Teaching Spires

August 16, 2018

Universities should banish the notion of “publish or perish”, stop churning out second-rate research and put more effort into teaching.

It was Wilhelm von Humboldt, founder of the University of Berlin in 1809, who did most to spread the idea that universities are places of research. Until then, their sole job (their Mission) was to give students a broad education to prepare them for careers in the church or government. Humboldt argued that university professors should be scholars and researchers, as well as teachers. In the course of the 19th century, Humboldt's model of higher education spread first among the fast-growing universities of America, and then took hold in Europe. His idea has proved enormously successful. The world over, universities became centres of scientific advancement and hives of intellectual activity. Today academics study and pontificate on almost every subject under the sun, and they can claim to be the source of most new knowledge.

Nevertheless much academic research is dross, churned out merely to advance an academic's career. Worse, the "publish or perish" syndrome which dominates academia has devalued the original purpose of higher education—that is, education itself. At too many institutions, including many of the most famous, teaching is an after-thought and done poorly. The pursuit of research has gone too far. It is time to tilt the balance back towards education.


One way to do that would be for more universities and colleges to declare that education was their primary aim (and NOT research!) and to reward and promote their faculty on the basis of their teaching ability, rather than on how many papers they have published (!). In America, Britain and Australia, elite groups of universities have been pressing their governments to stop supporting mediocre research and to concentrate funding on a few centres of excellence (ie, themselves). Though self-serving, this argument makes sense. It would be better to have a smaller number of well-funded faculties doing leading-edge research than to have a larger number with inadequate funding doing little of real importance. Britain has already begun moving in this direction, but should go further.

However, if governments go down this route, they should not then penalise those institutions which concentrate on education. Government grants should recognize teaching excellence, as well as that in research. Unless more is spent on higher education, less will have to be spent on research.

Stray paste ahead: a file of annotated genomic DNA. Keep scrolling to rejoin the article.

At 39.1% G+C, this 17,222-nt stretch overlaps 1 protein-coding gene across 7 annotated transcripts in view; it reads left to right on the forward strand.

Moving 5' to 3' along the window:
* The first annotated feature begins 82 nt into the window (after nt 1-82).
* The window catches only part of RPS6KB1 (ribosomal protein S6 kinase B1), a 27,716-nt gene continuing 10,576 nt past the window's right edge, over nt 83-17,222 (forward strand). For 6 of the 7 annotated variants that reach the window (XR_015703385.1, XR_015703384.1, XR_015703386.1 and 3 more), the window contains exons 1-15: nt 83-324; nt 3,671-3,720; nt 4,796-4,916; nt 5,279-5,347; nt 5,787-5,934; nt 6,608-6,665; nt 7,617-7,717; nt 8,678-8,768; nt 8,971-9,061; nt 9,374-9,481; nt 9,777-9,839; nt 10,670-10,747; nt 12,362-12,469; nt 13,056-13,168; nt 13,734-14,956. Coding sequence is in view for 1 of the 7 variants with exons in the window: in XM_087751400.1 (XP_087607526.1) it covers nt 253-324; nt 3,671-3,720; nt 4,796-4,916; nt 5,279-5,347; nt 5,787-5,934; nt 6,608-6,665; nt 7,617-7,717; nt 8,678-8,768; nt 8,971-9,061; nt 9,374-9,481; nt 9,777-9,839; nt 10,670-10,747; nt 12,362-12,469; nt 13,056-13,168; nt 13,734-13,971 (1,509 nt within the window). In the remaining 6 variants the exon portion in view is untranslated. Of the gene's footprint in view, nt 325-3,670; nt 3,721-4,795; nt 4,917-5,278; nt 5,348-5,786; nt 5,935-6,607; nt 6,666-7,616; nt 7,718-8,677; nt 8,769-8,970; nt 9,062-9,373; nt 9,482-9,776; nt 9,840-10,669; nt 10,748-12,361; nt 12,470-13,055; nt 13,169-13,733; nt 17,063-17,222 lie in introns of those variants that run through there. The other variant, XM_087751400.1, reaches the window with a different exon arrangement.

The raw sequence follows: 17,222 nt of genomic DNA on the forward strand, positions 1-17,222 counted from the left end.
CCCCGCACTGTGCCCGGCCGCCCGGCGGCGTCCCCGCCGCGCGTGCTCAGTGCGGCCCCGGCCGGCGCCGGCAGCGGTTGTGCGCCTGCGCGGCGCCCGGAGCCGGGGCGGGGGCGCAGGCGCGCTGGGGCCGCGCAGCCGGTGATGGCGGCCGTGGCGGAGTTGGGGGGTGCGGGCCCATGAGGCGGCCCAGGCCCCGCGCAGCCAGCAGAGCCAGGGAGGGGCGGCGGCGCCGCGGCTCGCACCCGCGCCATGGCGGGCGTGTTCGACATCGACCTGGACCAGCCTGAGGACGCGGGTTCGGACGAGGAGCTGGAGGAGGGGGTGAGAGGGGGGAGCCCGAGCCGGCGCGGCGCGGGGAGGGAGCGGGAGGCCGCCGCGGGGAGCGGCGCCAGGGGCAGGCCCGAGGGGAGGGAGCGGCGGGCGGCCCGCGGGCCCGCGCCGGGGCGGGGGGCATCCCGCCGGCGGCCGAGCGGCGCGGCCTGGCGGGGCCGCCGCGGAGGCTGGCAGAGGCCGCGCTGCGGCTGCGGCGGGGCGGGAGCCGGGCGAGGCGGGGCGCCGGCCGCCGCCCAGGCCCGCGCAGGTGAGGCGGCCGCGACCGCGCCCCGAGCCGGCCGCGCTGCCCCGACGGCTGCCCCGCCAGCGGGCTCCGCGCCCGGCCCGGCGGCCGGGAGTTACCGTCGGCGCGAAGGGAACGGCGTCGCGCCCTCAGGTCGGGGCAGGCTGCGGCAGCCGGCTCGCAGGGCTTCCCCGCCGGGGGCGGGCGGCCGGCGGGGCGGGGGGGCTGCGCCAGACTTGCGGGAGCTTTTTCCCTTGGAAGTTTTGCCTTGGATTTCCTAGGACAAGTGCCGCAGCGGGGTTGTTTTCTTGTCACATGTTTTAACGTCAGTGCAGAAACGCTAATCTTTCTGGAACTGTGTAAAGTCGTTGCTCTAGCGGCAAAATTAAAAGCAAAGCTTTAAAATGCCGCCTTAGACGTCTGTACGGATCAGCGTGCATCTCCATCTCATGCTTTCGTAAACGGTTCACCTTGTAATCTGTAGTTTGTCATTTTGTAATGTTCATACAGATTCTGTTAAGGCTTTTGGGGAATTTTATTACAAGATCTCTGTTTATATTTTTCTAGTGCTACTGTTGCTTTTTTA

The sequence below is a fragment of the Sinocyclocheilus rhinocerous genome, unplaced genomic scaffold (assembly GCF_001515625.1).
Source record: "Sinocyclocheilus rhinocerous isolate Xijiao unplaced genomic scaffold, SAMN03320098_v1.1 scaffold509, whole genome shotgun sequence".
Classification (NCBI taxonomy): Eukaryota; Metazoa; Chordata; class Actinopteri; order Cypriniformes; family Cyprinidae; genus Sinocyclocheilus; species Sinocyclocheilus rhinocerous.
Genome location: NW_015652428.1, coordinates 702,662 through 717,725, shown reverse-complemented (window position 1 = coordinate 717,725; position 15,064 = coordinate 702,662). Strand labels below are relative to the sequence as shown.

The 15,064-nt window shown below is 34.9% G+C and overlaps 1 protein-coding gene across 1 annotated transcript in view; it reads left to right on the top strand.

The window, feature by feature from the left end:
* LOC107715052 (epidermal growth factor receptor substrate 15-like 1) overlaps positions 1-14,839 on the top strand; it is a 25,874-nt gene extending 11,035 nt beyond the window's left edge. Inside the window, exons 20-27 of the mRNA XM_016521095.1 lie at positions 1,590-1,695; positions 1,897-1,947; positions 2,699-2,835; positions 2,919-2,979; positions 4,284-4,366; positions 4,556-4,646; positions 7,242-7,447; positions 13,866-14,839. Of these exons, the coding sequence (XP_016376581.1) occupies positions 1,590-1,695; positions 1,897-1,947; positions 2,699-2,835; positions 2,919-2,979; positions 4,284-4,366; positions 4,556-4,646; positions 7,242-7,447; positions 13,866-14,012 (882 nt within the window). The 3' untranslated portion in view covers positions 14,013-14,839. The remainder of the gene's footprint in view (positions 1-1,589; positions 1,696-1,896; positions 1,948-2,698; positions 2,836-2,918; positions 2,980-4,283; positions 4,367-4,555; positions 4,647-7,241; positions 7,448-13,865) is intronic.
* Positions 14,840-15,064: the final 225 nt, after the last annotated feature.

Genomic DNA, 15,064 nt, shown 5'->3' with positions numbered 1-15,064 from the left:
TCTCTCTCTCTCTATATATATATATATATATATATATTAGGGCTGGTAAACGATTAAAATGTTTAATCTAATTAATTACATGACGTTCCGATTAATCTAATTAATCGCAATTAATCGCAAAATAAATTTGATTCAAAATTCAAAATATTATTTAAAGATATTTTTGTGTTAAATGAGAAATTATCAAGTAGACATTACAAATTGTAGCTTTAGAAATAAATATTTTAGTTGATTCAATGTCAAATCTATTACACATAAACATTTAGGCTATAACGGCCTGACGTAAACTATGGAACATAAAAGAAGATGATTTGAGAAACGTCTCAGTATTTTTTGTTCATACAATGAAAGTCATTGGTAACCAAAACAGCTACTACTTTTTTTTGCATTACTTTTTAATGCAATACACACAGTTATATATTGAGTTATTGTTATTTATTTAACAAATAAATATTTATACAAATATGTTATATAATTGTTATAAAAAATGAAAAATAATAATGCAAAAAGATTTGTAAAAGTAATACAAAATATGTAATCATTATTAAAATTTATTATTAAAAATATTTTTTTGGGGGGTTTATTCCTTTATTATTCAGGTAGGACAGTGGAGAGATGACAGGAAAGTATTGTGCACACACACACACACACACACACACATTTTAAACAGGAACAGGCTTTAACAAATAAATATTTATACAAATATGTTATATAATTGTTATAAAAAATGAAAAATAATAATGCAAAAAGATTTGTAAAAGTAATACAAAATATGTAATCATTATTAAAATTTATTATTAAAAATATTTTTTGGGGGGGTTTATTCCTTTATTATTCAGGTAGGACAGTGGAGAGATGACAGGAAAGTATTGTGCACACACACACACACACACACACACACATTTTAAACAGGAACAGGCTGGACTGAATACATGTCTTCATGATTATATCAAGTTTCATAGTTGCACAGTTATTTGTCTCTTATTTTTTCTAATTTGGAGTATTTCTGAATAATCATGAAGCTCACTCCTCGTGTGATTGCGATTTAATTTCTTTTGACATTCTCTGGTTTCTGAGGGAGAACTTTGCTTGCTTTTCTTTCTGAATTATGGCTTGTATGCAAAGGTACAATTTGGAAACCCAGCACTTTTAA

This would be no bad thing. In America, there is growing disquiet about the proliferation of research papers and of academic journals eager to publish them. Earlier this year Social Text, a cultural-studies journal, published a paper called "Transgressing the Boundaries—Towards a Transformative Hermeneutics of Quantum Gravity", not realising that it was in fact a spoof. Alan Sokal, a physicist, had submitted it to demonstrate that any old gobbledygook could get published these days, provided it contained enough trendy references.

Even in institutions, such as America's liberal-arts colleges, which claim that teaching comes first, the perception among their staff is that research output, and not teaching excellence, is the key to career success. And some studies (by academics of course) have suggested that it is the quantity of research output, rather than the quality, which counts most. Remember the students.


With academia now a huge industry, many of Humboldt's arguments for stressing research no longer seem valid, at least not for all academics. Do university teachers really need to do research in order to keep up with developments in their field? In reality, they can do this by reading the best academic journals. In fact, academics who spend all of their non-teaching time on some abstruse piece of research may find it more difficult, not easier, to stay abreast! Many students offered the alternative of universities and colleges which strive for excellence in teaching, would probably choose them. Famous professors do enhance the prestige of their institutions, but few undergraduates ever get taught by them.

At the moment, only a handful of universities properly train their teachers to teach. Academics themselves still talk about their teaching "load" impeding their "opportunity" to do research. For many, these priorities should be reversed. Educating a nation's most promising young people should be seen as a challenging and rewarding career in its own right. The old nostrum "those who can, do; those who can't, teach" was always wrong. Good teaching requires great skill. As anyone who has attended university can testify, too many professors and lecturers can't do it.

By: Jan T.L Yap (Adapted from an article in The Economist, August 24, 1996)

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